The feisty flap that has erupted over the installation of Neil Dawson’s Fanfare is a welcome sign that normal transmission is resuming in Christchurch. It’s a classic Christchurch dust-up. Leading the charge sheet of objections is its location. Could there be a more desolate, dishevelled setting , aside from Birdlings Flat, than Chaney’s Corner? Supposedly, plonking this glorified glitterball at the city’s northern entrance will transform Chaney’s Corner into “an extraordinary gateway.” I think this will be completely lost on unsuspecting visitors who are far more likely to think they have taken a wrong turn or fallen down a rabbit hole and ended up in Boogie Wonderland. The second big objection is embracing a hand-me-down from Sydney, even though former mayor Garry Moore lobbied for it. Cast-offs and rip-offs are never a good look. ( Did you know, by the way, that Christchurch shamelessly pinched Singapore’s marketing by-line, “A City in a Garden”, to launch the central city blueprint?) But as much as Fanfare is a discarded sparkly leftover from Sydney’s 2005 New Year’s Eve bash, Neil Dawson is a hometown boy. We have come to love his Cathedral Square sculpture, Chalice. So where should Fanfare be installed, given the city council has already forked out big bucks on the project? I did chuckle at the impish suggestion from a Press reader that it should adorn the Chalice, turning it into a single-scoop ice-cream. Fanfare deserves a central city location. I think it would look spectacular in Victoria Square, or along the widened riverbank of Oxford Terrace, in the heart of the entertainment precinct.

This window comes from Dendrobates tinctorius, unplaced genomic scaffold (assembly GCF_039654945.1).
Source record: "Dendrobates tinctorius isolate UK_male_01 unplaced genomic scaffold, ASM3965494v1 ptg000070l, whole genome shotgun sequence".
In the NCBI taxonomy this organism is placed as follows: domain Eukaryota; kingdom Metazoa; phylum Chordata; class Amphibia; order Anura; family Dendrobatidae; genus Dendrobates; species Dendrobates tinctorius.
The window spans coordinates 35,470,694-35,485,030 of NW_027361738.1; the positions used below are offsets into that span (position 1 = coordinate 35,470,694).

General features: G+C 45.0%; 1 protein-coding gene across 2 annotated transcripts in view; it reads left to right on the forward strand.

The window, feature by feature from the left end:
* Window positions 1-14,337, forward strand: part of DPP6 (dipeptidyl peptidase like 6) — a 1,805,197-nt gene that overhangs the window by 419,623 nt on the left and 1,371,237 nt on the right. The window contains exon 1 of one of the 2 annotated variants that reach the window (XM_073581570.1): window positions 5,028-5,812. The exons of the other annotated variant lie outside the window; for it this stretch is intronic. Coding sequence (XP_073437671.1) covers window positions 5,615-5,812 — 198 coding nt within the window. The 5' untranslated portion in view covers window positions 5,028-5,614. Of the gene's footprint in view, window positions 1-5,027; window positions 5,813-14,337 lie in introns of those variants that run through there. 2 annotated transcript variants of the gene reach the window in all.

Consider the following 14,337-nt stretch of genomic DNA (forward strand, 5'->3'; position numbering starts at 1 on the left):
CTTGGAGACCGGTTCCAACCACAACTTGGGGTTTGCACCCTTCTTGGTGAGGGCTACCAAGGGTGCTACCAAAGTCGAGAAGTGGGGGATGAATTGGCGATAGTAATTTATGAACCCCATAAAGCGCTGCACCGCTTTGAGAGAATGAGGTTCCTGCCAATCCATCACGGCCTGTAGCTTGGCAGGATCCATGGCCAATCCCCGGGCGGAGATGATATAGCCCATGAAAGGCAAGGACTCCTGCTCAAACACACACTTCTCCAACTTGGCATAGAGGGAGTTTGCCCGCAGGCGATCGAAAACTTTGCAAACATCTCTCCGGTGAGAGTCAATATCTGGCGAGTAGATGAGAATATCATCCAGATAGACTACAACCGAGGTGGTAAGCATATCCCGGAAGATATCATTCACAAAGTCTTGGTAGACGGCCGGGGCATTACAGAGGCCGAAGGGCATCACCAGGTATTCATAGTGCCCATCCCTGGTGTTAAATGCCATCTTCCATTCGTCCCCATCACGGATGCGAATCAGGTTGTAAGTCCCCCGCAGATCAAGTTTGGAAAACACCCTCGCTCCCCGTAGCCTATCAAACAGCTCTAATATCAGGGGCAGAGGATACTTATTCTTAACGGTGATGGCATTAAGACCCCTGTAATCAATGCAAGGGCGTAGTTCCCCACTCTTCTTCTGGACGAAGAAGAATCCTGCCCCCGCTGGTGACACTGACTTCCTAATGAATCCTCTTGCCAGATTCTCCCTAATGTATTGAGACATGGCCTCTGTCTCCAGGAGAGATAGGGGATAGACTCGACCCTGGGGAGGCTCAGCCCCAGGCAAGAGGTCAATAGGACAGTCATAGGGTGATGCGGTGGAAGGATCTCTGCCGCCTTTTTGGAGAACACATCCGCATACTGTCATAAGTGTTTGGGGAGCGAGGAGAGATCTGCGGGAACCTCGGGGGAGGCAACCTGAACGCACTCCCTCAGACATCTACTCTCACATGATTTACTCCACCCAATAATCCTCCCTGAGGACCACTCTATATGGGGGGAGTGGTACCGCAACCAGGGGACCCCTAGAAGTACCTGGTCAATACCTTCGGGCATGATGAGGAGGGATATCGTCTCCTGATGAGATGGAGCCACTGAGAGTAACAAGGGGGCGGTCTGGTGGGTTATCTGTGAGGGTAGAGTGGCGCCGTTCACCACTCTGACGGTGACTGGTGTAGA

It has been fascinating to follow the O’Loughlin’s legal battle against Tower in the High Court this week. Justice Asher’s ruling will have widespread ramifications for owners, who are seeking full replacement cover on “repairable” red-zoned homes. I was perturbed by the grossly over-estimated rebuild cost, submitted by World Claim, who stood to make a rapacious 28% commission on any settlement. Are these international ambulance chasers really serving the public interest?
Hurling physical threats and abuse at EQC and Fletcher EQR staff is indefensible, even if you’re at boiling point. The razor wired, fortressed-fencing of the Fletcher EQR base in Bower Ave, looks more like a gang pad than a home repairs hub. 32,000 homes have now been repaired, with 50,000 to go. Both of my neighbours’ homes have been repaired and the quality of work is outstanding. The EQC’s stated goal is to ensure all homes with repairs over $50,000, are completed by December this year. Yet, why are residents, awaiting repairs, kept in the dark as to exactly when that work will begin? Lift your game, EQC. Give people clearer dates.
( First published in the Weekend Press. March 9. )